The law firm summer associate recruiting system got a big shake-up Wednesday when the National Association of Law Placement announced a major overhaul of its guidelines for on-campus recruiting.
Gone are the recommendations that firms give students 28 days to decide whether to accept a summer associate offer and that they wait until December of the 1L year to begin recruiting law students. In their place are a broader, more flexible set of guidelines that emphasize fairness and transparency without proscribing specific dates or timelines.
The change is intended to prompt more experimentation and innovation in entry-level recruiting, and give firms and schools leeway to decide which practices work best for them, said NALP Executive Director James Leipold.
“This has been a long time coming,” he said. “The market has become so much more diverse. This one-size-fits-all set of standards doesn’t work. Law school graduates are being hired by a much broader range of organizations. Schools have very different employment profiles for their classes. Schools have very different academic calendars.”
Leipold acknowledged that the new standards look like a dramatic change on their face, but cautioned that summer associate recruiting in practice may not actually change that much. First, NALP’s guidelines have never been mandatory, and firms and law schools have always had the ability to deviate if they wanted—though most adhered. And law schools still have the ability to impose their own rules on the employers who recruit on campus, he added. Moreover, law firms tend to follow the market and each other.
“People can continue to do what they’ve always done,” Leipold said. “If a school wants to say, ‘If you’re going to interview on our campus, you still have to leave offers open for 28 days,’ or, ‘We don’t want you to contact our students until Dec. 1 of the 1L year,’ they can still say those things. We’re just saying, ‘Not everyone has to do the same thing.’”
It remains to be seen what law school career services offices think of the change. Several careers services deans contacted immediately after the NALP announcement declined to comment, saying they hadn’t had time to digest what the new guidelines will mean for their schools.
But NALP’s board of directors, composed of representatives from both law schools and law firms, felt strongly that a major change was overdue, Leipold said. NALP has had a set of recruiting guidelines in place since 1978 and has frequently modified them over the years.
“The market is changing in every way so quickly that we need a set of standards that will work over a much longer period of time, that will work for a broader group of institutions, that provides real ethical guidance for all the players,” Leipold said.
Among the new guidelines:
- Employers should be mindful of students’ schedules, particularly during their first semester of law school.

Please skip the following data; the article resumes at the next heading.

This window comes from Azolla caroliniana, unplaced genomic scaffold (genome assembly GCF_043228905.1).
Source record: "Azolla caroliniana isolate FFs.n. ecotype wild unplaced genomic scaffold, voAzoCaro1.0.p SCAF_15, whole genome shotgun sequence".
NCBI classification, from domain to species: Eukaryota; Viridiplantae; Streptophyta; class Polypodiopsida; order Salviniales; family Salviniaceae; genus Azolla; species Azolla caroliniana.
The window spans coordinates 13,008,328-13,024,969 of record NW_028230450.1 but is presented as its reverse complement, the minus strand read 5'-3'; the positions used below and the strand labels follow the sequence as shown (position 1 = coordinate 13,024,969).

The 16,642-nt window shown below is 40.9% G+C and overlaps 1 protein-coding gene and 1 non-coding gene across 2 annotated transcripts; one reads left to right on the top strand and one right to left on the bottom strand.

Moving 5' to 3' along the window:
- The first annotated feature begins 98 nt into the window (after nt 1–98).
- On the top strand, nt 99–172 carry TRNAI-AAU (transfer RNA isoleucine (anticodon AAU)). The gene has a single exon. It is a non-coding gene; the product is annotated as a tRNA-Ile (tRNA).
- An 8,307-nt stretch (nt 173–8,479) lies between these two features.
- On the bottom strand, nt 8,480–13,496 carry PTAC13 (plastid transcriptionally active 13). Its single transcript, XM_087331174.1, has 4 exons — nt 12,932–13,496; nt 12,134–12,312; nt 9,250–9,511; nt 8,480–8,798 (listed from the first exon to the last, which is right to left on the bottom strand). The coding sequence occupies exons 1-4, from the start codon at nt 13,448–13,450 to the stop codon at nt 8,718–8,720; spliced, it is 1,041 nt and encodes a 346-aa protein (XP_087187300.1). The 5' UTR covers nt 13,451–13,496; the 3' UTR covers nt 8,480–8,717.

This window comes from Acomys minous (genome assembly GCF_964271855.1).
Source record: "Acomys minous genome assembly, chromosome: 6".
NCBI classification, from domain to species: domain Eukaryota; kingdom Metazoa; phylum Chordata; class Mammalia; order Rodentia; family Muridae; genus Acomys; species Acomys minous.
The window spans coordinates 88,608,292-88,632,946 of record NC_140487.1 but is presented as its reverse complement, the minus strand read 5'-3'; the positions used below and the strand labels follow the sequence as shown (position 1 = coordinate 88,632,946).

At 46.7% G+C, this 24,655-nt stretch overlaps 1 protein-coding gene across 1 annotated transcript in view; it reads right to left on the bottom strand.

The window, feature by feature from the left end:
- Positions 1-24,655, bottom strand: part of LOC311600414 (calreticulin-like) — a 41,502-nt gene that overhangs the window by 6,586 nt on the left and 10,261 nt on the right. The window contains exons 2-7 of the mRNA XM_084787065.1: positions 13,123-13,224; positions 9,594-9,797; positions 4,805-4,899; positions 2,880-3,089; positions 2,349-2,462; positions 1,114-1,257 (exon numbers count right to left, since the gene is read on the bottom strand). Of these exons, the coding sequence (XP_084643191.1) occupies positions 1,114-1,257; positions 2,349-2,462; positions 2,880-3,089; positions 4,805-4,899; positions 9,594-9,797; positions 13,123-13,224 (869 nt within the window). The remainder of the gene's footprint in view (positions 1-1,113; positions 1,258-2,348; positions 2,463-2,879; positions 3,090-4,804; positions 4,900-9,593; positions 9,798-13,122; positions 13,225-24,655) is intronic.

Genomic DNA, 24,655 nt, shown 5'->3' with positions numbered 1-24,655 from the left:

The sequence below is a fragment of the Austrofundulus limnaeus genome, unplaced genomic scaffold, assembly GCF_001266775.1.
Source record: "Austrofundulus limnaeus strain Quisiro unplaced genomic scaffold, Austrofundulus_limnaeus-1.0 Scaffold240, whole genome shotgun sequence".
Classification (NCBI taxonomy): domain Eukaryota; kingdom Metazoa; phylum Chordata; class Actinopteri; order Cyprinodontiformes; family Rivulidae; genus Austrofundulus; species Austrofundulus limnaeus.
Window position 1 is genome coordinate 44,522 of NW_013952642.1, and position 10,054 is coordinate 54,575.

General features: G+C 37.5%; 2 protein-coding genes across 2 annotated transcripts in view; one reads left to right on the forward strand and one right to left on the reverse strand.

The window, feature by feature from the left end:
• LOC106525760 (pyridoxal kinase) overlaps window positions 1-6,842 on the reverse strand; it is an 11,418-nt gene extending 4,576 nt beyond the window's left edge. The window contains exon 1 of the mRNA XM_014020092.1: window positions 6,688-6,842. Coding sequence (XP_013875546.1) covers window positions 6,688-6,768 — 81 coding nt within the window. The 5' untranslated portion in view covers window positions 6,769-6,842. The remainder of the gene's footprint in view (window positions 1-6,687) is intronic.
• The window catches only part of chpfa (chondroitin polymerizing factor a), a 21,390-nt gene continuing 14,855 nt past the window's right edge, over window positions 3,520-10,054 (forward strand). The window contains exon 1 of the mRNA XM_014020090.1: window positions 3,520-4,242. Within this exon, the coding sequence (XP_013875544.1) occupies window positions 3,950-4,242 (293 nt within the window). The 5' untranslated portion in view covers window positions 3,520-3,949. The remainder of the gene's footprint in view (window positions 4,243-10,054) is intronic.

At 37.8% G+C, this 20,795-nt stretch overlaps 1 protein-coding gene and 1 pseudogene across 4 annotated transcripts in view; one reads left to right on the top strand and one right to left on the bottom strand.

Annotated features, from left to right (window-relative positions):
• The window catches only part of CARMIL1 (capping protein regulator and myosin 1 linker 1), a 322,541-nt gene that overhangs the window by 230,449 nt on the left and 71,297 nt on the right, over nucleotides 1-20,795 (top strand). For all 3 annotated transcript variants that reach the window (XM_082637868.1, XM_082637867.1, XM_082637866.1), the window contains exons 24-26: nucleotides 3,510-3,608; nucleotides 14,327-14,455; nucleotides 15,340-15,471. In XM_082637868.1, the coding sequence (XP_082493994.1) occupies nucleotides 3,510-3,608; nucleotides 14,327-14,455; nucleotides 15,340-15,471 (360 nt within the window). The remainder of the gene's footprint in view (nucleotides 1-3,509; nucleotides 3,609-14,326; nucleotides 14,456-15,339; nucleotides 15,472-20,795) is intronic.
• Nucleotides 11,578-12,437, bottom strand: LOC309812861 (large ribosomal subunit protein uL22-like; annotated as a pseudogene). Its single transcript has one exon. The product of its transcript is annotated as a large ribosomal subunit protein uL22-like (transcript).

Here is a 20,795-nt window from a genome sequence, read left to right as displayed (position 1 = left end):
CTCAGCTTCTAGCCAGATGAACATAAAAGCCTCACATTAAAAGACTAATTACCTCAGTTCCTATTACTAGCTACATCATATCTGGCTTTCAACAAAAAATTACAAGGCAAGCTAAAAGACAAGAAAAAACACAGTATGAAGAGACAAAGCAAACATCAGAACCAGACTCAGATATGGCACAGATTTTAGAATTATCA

- Firms should establish “reasonable response deadlines and giving candidates a reasonable period of time to consider offers of employment.”
- They should avoid “undue pressure” on candidates to accept or decline employment offers.
Under the new guidelines, so called “exploding offers”—in which firms give students less than 28 days to accept—are allowed. However, individual schools may prohibit the practice, Leipold said.
Leipold said he doesn’t anticipate a Wild West atmosphere this on-campus recruiting cycle, which officially gets underway in August. Rather, he expects different segments of firms and law schools to settle into a few sets of common practices, particularly because law firms are loathe to stray from their competitors.
“I don’t think it will be 15 sets of rules,” he said. “I think the market will quickly settle again. Groups of school will coalesce around common regimes. But there might be two or three regimes. Every school is not going to have something different. The common practices might be very similar to the practices we’ve always had in place.”
NALP’s former set of recruiting guidelines was already showing signs of erosion. Large firms were increasingly hiring summer associates in June and July after their 1L year—several months before official on-campus recruiting started. And firm offices that hire small summer associate classes were increasingly frustrated with the 28-day offer holding period, which made it very difficult to fill out their class, Leipold said.
The NALP board also worried that the previous rules coddled law students and didn’t help them develop the professional skills needed to navigate a competitive hiring market, Leipold added.
“Never again in their lives will they have an offer that stays open for 28 days, or has all these guarantees,” he said. “None of their peers who went to businesses school have that sort of protected job market. It’s an important set of skills to look for a job, receive job offers, and communicate with employers.”